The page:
Broken images are ugly.

This image is broken! Ugly, isn’t it?

But they don’t always have to be. We can use CSS to apply styles to the <img> element to provide a better experience than the default.

Two Facts About The <img> Element

To understand how we can style broken images, there are two facts about the way the <img> element behaves that we need to understand first.

  1. We can apply regular typography-related styling to the <img> element. These styles will be applied to the alternative text, if it is displayed, and will not affect the working image.

  2. The <img> element is a replaced element. This is an element “whose appearance and dimensions are defined by an external resource” (Sitepoint). Because the element is controlled by an external source, the :before and :after pseudo-elements typically shouldn’t work with it. However, when the image is broken and not loaded, these pseudo-elements can appear.

Because of these two facts, we are able to apply styles to the <img> element that will only appear when the image is broken, and will leave a working image unaffected.

Putting It Into Practice

Using this information, here are some examples of how we can style broken images, using the following broken link -

<img src="http://bitsofco.de/broken.jpg" alt="Kanye Laughing">  

Adding Helpful Information

One way we can handle broken images is to provide a message to the user saying that the image is broken. Using the attr() expression, we can even display the link to the broken image.

Using alt text to add helping information

img {  
  font-family: 'Helvetica';
  font-weight: 300;
  line-height: 2;  
  text-align: center;

  width: 100%;
  height: auto;
  display: block;
  position: relative;
}

img:before {  
  content: "We're sorry, the image below is broken :(";
  display: block;
  margin-bottom: 10px;
}

img:after {  
  content: "(url: " attr(src) ")";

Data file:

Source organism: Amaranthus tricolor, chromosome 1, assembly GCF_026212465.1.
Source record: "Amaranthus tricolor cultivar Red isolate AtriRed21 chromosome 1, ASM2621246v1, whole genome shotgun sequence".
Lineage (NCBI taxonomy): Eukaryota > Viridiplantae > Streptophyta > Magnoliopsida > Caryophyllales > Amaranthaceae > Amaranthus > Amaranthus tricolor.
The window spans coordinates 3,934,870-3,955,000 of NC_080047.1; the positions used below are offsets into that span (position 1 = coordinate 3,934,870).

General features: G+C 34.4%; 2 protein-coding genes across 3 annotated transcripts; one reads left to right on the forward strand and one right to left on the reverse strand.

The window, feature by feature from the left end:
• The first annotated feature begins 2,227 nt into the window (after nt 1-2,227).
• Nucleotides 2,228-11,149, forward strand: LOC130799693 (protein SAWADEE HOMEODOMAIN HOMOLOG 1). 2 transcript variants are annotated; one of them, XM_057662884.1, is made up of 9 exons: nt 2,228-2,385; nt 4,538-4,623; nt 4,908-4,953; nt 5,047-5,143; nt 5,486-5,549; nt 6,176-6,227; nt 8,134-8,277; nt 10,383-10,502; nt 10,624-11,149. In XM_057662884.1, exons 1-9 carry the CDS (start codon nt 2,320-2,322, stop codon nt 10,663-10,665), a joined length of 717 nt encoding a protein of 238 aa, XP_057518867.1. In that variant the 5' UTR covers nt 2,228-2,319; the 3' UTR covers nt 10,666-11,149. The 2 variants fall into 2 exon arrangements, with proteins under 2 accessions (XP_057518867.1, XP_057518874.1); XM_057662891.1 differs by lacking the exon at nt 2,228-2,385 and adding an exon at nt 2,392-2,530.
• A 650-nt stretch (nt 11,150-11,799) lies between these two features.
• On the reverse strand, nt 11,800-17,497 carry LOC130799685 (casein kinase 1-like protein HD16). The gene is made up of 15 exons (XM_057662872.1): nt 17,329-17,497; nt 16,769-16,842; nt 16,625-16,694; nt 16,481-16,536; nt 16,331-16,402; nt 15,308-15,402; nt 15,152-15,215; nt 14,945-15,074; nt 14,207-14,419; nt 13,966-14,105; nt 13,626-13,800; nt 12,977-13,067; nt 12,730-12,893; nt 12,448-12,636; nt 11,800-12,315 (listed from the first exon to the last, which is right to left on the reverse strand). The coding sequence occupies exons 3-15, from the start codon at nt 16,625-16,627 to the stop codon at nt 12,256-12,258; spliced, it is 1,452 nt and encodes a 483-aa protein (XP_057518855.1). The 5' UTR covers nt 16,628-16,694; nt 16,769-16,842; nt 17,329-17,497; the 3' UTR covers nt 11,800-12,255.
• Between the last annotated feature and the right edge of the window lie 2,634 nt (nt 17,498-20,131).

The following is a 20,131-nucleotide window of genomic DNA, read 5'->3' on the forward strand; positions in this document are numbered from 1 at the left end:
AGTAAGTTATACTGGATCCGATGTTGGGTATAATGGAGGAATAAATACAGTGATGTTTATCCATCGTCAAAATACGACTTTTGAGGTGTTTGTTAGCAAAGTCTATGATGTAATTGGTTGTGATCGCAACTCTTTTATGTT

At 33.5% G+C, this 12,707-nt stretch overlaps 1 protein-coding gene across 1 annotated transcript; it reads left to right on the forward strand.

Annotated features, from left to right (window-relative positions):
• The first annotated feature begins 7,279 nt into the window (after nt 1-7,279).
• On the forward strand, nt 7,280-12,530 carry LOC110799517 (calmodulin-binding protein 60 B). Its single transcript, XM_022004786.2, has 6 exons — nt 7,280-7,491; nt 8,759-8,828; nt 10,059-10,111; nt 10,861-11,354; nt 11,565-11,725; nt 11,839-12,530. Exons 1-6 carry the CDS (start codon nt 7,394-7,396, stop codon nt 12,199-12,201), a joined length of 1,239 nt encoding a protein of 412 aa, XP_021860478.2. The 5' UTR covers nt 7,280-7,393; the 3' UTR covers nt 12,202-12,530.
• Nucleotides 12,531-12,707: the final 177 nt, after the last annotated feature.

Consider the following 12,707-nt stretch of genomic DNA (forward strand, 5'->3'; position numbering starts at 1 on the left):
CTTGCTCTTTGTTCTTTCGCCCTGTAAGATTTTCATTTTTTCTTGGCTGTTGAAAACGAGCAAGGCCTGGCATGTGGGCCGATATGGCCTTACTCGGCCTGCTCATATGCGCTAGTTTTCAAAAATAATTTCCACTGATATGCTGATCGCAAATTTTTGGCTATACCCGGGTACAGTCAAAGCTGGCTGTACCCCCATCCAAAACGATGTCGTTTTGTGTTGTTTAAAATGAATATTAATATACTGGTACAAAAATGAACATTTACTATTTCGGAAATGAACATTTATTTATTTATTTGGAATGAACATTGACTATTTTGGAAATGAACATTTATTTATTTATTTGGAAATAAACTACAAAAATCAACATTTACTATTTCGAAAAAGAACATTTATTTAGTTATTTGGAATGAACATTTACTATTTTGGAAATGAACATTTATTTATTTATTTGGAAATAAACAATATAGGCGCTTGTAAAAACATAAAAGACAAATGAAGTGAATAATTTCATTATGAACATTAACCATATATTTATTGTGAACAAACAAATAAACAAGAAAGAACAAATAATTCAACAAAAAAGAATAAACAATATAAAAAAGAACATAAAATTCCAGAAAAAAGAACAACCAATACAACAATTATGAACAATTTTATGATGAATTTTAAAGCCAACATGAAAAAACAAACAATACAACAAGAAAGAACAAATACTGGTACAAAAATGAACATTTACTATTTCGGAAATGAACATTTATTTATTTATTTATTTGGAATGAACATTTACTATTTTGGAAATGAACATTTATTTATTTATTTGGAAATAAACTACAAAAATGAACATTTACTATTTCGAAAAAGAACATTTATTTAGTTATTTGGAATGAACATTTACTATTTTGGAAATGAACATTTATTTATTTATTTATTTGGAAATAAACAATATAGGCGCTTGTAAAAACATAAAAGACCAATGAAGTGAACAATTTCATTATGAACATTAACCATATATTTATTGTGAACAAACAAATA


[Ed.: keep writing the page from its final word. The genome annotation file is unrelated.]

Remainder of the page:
display: block;
  font-size: 12px;
}

Replacing The Default Alternative Text

Alternatively, we can use the pseudo-elements to replace the default alt text that shows, by positioning the pseudo-element on top of the default text, hiding it from view.

Using alt text to replace the default alt text

img { /* Same as first example */ }

img:after {  
  content: "\f1c5" " " attr(alt);

  font-size: 16px;
  font-family: FontAwesome;
  color: rgb(100, 100, 100);

  display: block;
  position: absolute;
  z-index: 2;
  top: 0;
  left: 0;
  width: 100%;
  height: 100%;
  background-color: #fff;
}

Extra Styling

In addition to (or instead of) displaying a custom message, we can use the pseudo-elements to apply more styling to the broken image.

Using alt text to apply styling to the broken image

img {  
  /* Same as first example */
  min-height: 50px;
}

img:before {  
  content: " ";
  display: block;

  position: absolute;
  top: -10px;
  left: 0;
  height: calc(100% + 10px);
  width: 100%;
  background-color: rgb(230, 230, 230);
  border: 2px dotted rgb(200, 200, 200);
  border-radius: 5px;
}

img:after {  
  content: "\f127" " Broken Image of " attr(alt);
  display: block;
  font-size: 16px;
  font-style: normal;
  font-family: FontAwesome;
  color: rgb(100, 100, 100);

  position: absolute;
  top: 5px;
  left: 0;
  width: 100%;
  text-align: center;
}

 

If the image is not broken, with all the same styles applied to the element, the image is displayed normally. The pseudo-elements are not generated at all.

Image not broken

Browser Compatibility

Unfortunately, not all browsers handle broken images in the same way. For some browsers, even though the image is not displayed, the pseudo-elements don't show up at all.

Here’s what I’ve found from my tests -

Browser Alt Text :before :after
Chrome (Desktop and Android)
Firefox (Desktop and Android)
Opera (Desktop)
Opera Mini ✓ **
Safari (Desktop and iOS) ✓ *
iOS Webview (Chrome, Firefox, others) ✓ *

* The alt text will only show if the width of the image is large enough to accommodate it. If no width is specified for the img, the alt text may not be displayed at all
** Font styling not applied

For browsers that don’t support the pseudo-elements, the styles applied are ignored, so they don’t interfere in a breaking way. This means that we can still apply the styles and serve a more pleasant experience for users on a supporting browser.